# Why can't we add the emf of two batteries in a parallel circuit?

My teacher told me that two batteries' emf cannot be added in a parallel circuit but can be added in a series circuit. However I can't seem to fully grasp why and I think there may be some loopholes in my understanding of emf. I've attached two photos to illustrate my argument for why I think two batteries in an emf can be added in a parallel circuit. To exemplify my argument, I've drawn a circuit with two batteries of 9V and 3V in the first diagram. The two batteries' terminals are opposite to each other.

This diagram can then be redrawn like this (diagram 2). From my understanding of emf of a battery, it is the energy supplied per unit positive charge, by the battery, in moving the charge from the negative terminal to the positive terminal of the battery. It can therefore be thought of as the potential difference between the two terminals. In the case of the 9V battery drawn, I can take the negative terminal of the 9V battery to have a potential of 0V and the positive terminal to have a potential of 9V, hence the PD between the two terminals will be 9V-0V=9V. This can then be similarly applied to the 3V battery where its negative terminal has a potential of 0V and its positive terminal has a potential of 3V.

As shown in diagram 2, since the 9V and 3V batteries are connected in parallel at the point of the two thick dots drawn, hence they share a common potential difference at those two points. The potential at the left thick dot will have a potential of 9V+0V (drawn in blue) due to the 9V battery's positive terminal and 3V battery's negative terminal. Similarly, the potential at the right thick dot will have a potential of 0V+3V (drawn in blue) due to the two batteries' terminals. Therefore the potential difference between the two thick dots will be 9V-3V=6V. Therefore, showing that batteries emf can be added (or subtracted in this case since the two terminals are in opposite direction).

In the end, the circuit can thus be drawn as a battery with 6V like this. • Sep 10, 2018 at 15:55
• Have you learned Kirchhoff's Voltage Law (KVL)? What happens if you apply it around the upper loop in your circuit? How about if you first apply it in the loop containing the 3 V battery and the resistors, then apply it in the loop with the 9 V battery and resistors --- are the results self-consistent? Sep 10, 2018 at 16:35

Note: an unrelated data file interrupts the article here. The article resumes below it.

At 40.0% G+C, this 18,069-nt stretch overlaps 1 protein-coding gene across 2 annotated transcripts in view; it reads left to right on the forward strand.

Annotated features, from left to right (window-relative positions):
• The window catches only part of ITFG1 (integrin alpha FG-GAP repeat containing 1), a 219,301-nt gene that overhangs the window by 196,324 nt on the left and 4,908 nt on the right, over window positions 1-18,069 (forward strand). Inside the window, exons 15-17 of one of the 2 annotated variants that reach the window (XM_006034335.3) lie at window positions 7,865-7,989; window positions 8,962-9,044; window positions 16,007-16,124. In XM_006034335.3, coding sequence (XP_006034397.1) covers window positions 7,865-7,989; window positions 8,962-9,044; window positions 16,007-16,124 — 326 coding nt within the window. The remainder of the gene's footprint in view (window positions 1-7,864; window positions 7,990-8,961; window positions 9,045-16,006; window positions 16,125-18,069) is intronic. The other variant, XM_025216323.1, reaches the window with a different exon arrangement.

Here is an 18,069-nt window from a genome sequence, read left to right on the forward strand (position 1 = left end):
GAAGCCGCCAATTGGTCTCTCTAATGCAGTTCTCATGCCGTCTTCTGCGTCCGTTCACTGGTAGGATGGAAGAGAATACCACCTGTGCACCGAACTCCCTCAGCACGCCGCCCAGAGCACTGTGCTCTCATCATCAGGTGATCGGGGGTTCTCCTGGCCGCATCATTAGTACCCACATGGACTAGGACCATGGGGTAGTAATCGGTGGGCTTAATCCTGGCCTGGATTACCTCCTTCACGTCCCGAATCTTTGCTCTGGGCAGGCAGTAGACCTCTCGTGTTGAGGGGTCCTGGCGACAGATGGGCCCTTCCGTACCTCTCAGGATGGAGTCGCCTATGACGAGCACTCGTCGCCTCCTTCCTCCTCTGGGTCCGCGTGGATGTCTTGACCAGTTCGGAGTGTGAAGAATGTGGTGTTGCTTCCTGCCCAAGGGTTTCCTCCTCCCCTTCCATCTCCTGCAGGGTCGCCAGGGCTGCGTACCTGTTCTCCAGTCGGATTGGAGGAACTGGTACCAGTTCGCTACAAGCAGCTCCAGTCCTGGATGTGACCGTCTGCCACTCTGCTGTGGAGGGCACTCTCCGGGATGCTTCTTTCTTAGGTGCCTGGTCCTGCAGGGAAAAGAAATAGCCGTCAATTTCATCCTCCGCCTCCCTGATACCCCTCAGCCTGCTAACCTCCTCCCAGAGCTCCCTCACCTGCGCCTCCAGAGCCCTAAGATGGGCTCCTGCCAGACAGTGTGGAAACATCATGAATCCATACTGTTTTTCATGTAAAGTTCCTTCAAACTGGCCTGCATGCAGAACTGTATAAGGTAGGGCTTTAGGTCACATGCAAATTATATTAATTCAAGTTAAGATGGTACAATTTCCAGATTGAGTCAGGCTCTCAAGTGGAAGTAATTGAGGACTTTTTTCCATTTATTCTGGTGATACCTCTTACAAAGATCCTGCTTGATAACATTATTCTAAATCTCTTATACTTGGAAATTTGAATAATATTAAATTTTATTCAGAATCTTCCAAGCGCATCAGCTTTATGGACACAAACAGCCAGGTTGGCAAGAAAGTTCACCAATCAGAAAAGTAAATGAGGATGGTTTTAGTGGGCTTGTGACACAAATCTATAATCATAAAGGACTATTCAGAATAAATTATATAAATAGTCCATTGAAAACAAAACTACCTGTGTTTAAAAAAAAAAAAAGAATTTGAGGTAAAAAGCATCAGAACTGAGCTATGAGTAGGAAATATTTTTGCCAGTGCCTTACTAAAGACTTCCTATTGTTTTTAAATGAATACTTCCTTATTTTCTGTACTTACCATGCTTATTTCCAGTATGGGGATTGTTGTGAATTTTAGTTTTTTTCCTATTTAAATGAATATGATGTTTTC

• Bobby, you didn't truly draw a parallel circuit for your batteries. For two batteries wired in parallel, the positive side of one battery must be wired to the positive side of the other battery, and the negative side of one battery must be wired to the negative side of the other battery. Sep 10, 2018 at 17:42
• @DavidWhite, do you have a reference for this? As drawn, how are the two cells connected if not parallel connected? Anti-parallel? Sep 11, 2018 at 2:02
• @AlfredCentauri, I don't quite "get" what you are asking. If I wire the negative terminal of one battery to the positive terminal of a second battery, then I wire the positive terminal of the first battery to the negative terminal of the second battery, the batteries are obviously wired in series. Sep 11, 2018 at 2:30

The diagram you have drawn is an arrangement which has a loop with the emfs of two cells adding up and the resistance of that loop being zero (ideal cells and connecting wires) or the internal resistance of the cells and the resistance of the connecting wires (real components).

For the ideal component circuit the current through that loop would be infinite and extremely high if the cell resistances etc were low.
The cells would discharge very quickly and in the real world generate a lot of heat and probably explode or cause a fire.

So your teacher was right in this case.

• Bobby, just take your teacher's word for it, and quit trying to find the exception to the rule. Sep 11, 2018 at 16:28

You can think of the emf as force or pressure, if you connect the 9V to the 3V, the 9v will actually overpower the 3v battery and make it run in reverse (and overcharge or blowup). 2 batteries both 9v in parallel have the advantage of suppling 2x current which is better. Sometimes a newer battery is put in parallel with an older battery and that can lead to trouble.

The most straightforward way to see why your third drawing is not correct is to place a resistor in series with each of the cells and label them, e.g., $r_{9V}$ and $r_{3V}$ respectively. These resistors represent the internal resistance of each cell.

It's straightforward to solve for the voltage $V$ across the two resistor branch with superposition:

$$V = \frac{9\,\mathrm{V}}{1 + \frac{r_{9V}}{r_{3V}||5}} - \frac{3\,\mathrm{V}}{1 + \frac{r_{3V}}{r_{9V}||5}}$$

Now, stipulate that the internal resistances are much less than $R_1 + R_2 = 5\,\Omega$ and then

$$V \approx \frac{9\,\mathrm{V}}{1 + \frac{r_{9V}}{r_{3V}}} - \frac{3\,\mathrm{V}}{1 + \frac{r_{3V}}{r_{9V}}}$$

See that only if $r_{3V} = 3\cdot r_{9V}$ will it be the case that $V = 6\,\mathrm{V}$.

While you might try fixing the ratio $\frac{r_{3V}}{r_{9V}} = 3$ while letting both internal resistances go to zero and conclude that your 3rd drawing is correct for ideal cells, note that the cell current diverges in this limit.

So, for finite cell current, one or both cells must have non-zero internal resistance when connected together as in the first diagram.